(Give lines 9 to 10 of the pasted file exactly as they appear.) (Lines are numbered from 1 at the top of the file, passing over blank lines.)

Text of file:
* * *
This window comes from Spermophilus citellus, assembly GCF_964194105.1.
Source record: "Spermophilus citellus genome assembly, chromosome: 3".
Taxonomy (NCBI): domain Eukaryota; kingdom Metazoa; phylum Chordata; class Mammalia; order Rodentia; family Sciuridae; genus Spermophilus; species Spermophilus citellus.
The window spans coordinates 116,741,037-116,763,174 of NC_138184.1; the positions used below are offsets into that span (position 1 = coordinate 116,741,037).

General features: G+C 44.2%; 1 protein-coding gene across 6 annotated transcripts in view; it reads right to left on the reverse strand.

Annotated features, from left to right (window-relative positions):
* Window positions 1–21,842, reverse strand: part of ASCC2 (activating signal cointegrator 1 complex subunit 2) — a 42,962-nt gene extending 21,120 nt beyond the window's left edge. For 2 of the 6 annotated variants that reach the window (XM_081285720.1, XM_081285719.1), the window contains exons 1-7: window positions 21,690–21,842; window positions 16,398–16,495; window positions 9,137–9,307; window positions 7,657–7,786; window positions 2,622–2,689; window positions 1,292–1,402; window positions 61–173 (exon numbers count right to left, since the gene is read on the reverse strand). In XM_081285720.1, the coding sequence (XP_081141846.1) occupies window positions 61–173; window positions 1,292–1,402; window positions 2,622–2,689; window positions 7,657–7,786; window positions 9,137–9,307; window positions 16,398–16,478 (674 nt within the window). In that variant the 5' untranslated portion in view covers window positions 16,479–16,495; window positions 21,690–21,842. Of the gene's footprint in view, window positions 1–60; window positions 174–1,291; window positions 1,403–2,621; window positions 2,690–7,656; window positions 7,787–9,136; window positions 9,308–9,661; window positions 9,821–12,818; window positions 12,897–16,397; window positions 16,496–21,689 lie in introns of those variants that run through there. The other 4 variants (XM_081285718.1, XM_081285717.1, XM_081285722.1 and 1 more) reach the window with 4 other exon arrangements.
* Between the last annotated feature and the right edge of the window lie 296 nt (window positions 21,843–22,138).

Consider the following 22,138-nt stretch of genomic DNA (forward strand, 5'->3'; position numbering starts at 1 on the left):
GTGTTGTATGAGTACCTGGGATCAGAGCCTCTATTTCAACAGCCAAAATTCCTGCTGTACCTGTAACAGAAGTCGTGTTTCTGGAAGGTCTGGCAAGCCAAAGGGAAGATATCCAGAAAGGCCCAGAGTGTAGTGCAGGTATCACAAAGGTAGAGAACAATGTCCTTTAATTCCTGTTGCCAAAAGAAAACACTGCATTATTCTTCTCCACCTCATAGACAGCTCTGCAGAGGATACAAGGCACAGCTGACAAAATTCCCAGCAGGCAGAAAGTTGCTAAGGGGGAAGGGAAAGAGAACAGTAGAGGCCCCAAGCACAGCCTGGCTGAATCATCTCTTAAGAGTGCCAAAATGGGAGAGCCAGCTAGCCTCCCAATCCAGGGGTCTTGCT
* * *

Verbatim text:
Consider the following 22,138-nt stretch of genomic DNA (forward strand, 5'->3'; position numbering starts at 1 on the left):
GTGTTGTATGAGTACCTGGGATCAGAGCCTCTATTTCAACAGCCAAAATTCCTGCTGTACCTGTAACAGAAGTCGTGTTTCTGGAAGGTCTGGCAAGCCAAAGGGAAGATATCCAGAAAGGCCCAGAGTGTAGTGCAGGTATCACAAAGGTAGAGAACAATGTCCTTTAATTCCTGTTGCCAAAAGAAAACACTGCATTATTCTTCTCCACCTCATAGACAGCTCTGCAGAGGATACAAGGCACAGCTGACAAAATTCCCAGCAGGCAGAAAGTTGCTAAGGGGGAAGGGAAAGAGAACAGTAGAGGCCCCAAGCACAGCCTGGCTGAATCATCTCTTAAGAGTGCCAAAATGGGAGAGCCAGCTAGCCTCCCAATCCAGGGGTCTTGCT